A journey around the meaning

Using three languages - German, English and Icelandic as departure points Hulda Ros Gudnadottir explores the adventures of the meaning of a famous sentence by Karl Marx through its translation into different world languages.
In place of a journey around the world in 80 days she guides us through a journey around the world of unexpected meanings Marx’s phrase “The Philosophers have only interpreted the world, the point is to change it” may acquire if translated in an array of languages; she does so by recording translations of Marx’s dictum into 49 Google supported languages in alphabetical order, using German Google’s automatic translator.


Translation is by definition a metaphor -originally a Greek word meaning transportation [of meaning]; it is a transportation of the original text’s meaning into words of another language, which inescapably results into a transformation of the meaning itself. Given that Language is a metaphor per se (since it consists of random words being used to signify things and concepts, thus arbitrary attaching meanings to specific speech sounds), Translation operates as a metaphor of a metaphor.

Inevitably, the translated text isn’t just exposed to several interpretations due to the range of meanings each word of the “recipient” language has, but carries in itself the interpretation of the original text by the translator proper. If the translator is the kind of software used by the most widely used search-engine around the world, software which doesn’t really take into account the context of the quoted text, as translators normally do, the result is quite astonishing.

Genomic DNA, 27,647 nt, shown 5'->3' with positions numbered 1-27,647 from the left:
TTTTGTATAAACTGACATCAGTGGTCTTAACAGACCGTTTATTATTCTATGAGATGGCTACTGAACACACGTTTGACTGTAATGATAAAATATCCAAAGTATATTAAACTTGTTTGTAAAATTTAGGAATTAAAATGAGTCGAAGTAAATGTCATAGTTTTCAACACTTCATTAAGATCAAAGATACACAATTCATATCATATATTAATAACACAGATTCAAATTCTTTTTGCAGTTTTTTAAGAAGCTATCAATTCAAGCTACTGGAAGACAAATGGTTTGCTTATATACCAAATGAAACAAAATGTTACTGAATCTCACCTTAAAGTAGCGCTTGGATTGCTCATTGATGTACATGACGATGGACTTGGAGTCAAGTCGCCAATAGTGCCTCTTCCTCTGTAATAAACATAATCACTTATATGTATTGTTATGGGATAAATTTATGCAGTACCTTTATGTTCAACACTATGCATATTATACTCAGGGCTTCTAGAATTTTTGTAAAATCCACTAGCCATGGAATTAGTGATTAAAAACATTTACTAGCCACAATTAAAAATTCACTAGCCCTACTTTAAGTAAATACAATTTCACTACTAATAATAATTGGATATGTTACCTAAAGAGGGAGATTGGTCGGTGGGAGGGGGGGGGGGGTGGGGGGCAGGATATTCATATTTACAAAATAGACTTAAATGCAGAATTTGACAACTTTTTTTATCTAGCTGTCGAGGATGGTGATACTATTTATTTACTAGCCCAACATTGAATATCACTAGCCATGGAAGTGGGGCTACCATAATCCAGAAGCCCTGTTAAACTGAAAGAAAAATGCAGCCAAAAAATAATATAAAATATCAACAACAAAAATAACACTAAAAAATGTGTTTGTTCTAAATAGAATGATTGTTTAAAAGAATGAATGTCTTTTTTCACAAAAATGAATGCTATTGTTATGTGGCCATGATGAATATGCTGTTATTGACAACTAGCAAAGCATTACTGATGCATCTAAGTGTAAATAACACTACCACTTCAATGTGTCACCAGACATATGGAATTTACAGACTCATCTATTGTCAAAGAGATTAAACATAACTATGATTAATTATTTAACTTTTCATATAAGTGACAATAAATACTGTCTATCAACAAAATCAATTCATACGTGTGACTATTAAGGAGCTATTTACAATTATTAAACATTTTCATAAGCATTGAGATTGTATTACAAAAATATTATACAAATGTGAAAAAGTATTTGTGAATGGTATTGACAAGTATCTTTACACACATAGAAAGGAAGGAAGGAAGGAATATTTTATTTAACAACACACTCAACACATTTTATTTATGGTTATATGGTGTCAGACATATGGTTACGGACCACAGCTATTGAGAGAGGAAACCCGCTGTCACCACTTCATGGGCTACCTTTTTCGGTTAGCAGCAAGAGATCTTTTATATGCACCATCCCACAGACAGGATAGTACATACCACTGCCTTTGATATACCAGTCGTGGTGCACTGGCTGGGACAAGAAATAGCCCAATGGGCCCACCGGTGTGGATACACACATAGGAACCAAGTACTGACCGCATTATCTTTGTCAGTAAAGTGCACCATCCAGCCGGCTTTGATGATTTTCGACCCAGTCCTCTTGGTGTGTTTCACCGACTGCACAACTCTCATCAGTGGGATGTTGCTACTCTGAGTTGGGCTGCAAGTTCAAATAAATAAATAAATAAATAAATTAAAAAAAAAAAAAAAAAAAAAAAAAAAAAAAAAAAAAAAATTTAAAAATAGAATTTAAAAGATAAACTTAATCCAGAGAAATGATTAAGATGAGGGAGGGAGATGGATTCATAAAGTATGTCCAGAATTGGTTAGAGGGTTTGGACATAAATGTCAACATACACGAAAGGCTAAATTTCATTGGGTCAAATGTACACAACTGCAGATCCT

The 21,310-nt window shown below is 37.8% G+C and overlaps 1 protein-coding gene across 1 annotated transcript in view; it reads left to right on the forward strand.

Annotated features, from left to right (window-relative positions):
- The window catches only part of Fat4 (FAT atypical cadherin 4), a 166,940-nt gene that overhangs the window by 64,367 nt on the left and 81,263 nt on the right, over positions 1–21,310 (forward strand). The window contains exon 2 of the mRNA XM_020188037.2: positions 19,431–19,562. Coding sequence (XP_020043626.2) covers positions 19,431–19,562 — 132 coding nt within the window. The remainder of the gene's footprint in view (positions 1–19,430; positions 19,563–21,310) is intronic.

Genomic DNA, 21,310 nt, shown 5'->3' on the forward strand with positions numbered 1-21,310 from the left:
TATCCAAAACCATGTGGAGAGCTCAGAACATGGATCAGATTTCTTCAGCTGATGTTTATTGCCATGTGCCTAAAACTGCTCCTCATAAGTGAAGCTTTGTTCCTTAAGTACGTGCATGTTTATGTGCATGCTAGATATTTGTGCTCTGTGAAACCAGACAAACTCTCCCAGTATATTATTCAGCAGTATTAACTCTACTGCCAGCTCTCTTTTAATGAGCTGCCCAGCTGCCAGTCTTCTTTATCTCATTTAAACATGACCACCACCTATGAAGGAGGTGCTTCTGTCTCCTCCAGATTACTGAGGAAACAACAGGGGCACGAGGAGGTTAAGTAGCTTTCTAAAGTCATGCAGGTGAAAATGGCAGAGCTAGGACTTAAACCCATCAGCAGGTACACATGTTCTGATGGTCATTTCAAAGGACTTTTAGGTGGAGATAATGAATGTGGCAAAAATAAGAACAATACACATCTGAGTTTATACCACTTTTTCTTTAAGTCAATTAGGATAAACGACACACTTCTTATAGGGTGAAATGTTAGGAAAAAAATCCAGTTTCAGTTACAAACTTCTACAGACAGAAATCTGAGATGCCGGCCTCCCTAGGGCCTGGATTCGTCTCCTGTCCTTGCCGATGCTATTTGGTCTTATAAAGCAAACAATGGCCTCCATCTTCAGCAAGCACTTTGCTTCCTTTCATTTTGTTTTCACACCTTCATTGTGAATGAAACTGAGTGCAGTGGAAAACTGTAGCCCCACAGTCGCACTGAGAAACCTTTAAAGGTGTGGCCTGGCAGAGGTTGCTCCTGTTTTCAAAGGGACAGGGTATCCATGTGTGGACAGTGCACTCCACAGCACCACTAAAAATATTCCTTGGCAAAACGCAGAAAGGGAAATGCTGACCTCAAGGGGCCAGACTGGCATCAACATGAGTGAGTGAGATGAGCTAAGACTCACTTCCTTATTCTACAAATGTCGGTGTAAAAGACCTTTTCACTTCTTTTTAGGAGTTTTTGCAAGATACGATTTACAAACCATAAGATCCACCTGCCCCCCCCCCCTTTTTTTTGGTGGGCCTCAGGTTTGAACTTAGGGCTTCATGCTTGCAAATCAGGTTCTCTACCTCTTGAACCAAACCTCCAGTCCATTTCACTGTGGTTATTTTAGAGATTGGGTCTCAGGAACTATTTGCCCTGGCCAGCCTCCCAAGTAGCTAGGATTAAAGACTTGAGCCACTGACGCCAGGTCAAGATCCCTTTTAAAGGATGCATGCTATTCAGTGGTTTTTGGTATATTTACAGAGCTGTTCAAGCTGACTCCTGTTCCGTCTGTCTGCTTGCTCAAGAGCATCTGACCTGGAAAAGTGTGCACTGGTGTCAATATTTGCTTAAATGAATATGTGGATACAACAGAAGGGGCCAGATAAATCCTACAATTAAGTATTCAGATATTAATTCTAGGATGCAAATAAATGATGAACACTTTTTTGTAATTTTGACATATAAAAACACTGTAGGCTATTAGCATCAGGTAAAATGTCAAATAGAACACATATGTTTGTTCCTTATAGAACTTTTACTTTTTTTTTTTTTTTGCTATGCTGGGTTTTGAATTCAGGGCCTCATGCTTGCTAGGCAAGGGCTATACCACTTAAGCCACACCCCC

Die Vierzig Neunen / installation, 2010 / 49 A4 90 gr paper, printer ink

Gudnadottir’s experiment acts as a critical commentary on both the persuasive power of written words–in our case of the translated text– and on technology. The extreme examples of misinterpretations Google-translations leads to surround us, hang on the walls of the venue; they help make us aware of how careful and critical we should be in our approach to any given text or information. The more we need to get quick answers and acquire knowledge the more we might get lost in an ocean of superficiality or –even worse- of nonsense.

It’s a matter of Doubt and Caution vs. Belief and Haste.
— Barbara Papadopoulou